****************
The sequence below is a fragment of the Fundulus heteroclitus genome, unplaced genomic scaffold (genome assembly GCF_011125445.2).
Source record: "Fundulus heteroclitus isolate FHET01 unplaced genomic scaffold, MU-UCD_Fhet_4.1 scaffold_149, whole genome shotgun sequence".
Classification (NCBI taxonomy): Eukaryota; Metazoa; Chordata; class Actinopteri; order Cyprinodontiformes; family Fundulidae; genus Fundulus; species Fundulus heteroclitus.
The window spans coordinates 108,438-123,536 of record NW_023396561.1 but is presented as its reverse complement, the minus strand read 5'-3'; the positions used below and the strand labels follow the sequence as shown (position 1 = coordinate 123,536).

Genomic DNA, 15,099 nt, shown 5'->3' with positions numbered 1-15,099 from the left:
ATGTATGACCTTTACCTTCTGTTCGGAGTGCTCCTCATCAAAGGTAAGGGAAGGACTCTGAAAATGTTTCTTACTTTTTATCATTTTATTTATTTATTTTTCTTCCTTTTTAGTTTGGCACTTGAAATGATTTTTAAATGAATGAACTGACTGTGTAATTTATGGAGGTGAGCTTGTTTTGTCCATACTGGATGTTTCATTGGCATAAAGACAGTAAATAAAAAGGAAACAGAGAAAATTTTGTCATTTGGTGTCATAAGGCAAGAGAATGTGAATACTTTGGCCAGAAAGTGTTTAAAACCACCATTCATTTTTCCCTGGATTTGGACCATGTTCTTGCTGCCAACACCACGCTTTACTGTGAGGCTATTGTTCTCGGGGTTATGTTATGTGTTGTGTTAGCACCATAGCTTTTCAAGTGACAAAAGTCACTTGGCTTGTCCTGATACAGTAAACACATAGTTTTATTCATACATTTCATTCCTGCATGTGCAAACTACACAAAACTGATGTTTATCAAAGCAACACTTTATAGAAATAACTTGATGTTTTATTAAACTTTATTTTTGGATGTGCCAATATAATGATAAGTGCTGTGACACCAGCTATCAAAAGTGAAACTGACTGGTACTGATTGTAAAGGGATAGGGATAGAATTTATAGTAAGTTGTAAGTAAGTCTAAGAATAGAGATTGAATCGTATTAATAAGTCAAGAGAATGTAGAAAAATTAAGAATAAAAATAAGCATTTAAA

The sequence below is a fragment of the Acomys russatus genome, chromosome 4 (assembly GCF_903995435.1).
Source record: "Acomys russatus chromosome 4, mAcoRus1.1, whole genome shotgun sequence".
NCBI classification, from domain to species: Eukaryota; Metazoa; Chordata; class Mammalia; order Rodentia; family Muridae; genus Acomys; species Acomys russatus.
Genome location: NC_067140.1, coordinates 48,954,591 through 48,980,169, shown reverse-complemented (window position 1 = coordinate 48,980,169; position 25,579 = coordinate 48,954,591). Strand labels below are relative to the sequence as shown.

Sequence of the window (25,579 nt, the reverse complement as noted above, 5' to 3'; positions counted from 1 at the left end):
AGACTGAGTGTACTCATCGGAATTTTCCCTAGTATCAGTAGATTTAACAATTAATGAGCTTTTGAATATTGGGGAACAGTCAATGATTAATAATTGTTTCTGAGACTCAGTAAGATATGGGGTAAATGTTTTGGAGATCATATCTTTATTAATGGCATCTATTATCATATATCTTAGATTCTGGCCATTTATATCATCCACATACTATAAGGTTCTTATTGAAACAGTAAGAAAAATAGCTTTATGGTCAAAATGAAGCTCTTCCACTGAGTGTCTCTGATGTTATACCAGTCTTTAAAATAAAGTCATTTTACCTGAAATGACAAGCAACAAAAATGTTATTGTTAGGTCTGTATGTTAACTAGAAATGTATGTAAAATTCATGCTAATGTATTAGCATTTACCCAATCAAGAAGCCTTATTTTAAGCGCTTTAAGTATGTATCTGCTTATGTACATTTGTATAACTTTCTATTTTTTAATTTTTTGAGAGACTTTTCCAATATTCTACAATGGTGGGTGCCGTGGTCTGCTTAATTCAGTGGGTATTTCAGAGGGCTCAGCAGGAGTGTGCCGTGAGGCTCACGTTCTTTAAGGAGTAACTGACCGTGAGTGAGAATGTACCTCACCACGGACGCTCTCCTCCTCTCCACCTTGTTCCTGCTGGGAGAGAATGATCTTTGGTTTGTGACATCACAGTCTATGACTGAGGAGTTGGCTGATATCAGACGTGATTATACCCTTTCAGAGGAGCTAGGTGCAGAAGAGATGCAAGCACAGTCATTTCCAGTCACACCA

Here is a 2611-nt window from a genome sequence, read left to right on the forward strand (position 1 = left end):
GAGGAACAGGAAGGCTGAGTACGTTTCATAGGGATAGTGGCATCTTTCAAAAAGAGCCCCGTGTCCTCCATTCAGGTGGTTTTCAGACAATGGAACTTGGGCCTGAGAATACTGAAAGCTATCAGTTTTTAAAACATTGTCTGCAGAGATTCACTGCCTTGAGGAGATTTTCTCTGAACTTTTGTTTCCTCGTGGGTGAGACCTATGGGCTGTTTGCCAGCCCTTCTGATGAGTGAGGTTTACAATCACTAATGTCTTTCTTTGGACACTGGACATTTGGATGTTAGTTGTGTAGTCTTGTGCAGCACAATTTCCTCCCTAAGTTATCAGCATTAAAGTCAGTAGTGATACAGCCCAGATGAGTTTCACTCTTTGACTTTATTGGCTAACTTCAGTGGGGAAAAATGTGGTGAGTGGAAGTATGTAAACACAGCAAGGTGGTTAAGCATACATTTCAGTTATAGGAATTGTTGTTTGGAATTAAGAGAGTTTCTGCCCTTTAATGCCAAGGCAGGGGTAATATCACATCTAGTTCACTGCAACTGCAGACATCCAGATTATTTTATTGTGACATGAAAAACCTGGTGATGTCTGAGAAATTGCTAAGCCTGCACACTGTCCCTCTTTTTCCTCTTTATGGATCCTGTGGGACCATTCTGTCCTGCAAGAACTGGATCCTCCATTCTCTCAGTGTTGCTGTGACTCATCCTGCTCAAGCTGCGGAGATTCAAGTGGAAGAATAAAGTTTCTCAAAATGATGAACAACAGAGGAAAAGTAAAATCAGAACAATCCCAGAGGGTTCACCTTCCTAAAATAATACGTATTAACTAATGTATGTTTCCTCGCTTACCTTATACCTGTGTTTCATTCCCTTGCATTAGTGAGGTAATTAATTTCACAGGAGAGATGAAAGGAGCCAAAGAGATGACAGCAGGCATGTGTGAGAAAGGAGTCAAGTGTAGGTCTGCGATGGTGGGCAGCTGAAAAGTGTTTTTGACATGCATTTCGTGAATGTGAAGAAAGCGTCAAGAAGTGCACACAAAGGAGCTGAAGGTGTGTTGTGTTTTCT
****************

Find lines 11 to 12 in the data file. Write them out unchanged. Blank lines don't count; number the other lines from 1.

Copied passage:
Sequence of the window (25,579 nt, the reverse complement as noted above, 5' to 3'; positions counted from 1 at the left end):
AGACTGAGTGTACTCATCGGAATTTTCCCTAGTATCAGTAGATTTAACAATTAATGAGCTTTTGAATATTGGGGAACAGTCAATGATTAATAATTGTTTCTGAGACTCAGTAAGATATGGGGTAAATGTTTTGGAGATCATATCTTTATTAATGGCATCTATTATCATATATCTTAGATTCTGGCCATTTATATCATCCACATACTATAAGGTTCTTATTGAAACAGTAAGAAAAATAGCTTTATGGTCAAAATGAAGCTCTTCCACTGAGTGTCTCTGATGTTATACCAGTCTTTAAAATAAAGTCATTTTACCTGAAATGACAAGCAACAAAAATGTTATTGTTAGGTCTGTATGTTAACTAGAAATGTATGTAAAATTCATGCTAATGTATTAGCATTTACCCAATCAAGAAGCCTTATTTTAAGCGCTTTAAGTATGTATCTGCTTATGTACATTTGTATAACTTTCTATTTTTTAATTTTTTGAGAGACTTTTCCAATATTCTACAATGGTGGGTGCCGTGGTCTGCTTAATTCAGTGGGTATTTCAGAGGGCTCAGCAGGAGTGTGCCGTGAGGCTCACGTTCTTTAAGGAGTAACTGACCGTGAGTGAGAATGTACCTCACCACGGACGCTCTCCTCCTCTCCACCTTGTTCCTGCTGGGAGAGAATGATCTTTGGTTTGTGACATCACAGTCTATGACTGAGGAGTTGGCTGATATCAGACGTGATTATACCCTTTCAGAGGAGCTAGGTGCAGAAGAGATGCAAGCACAGTCATTTCCAGTCACACCA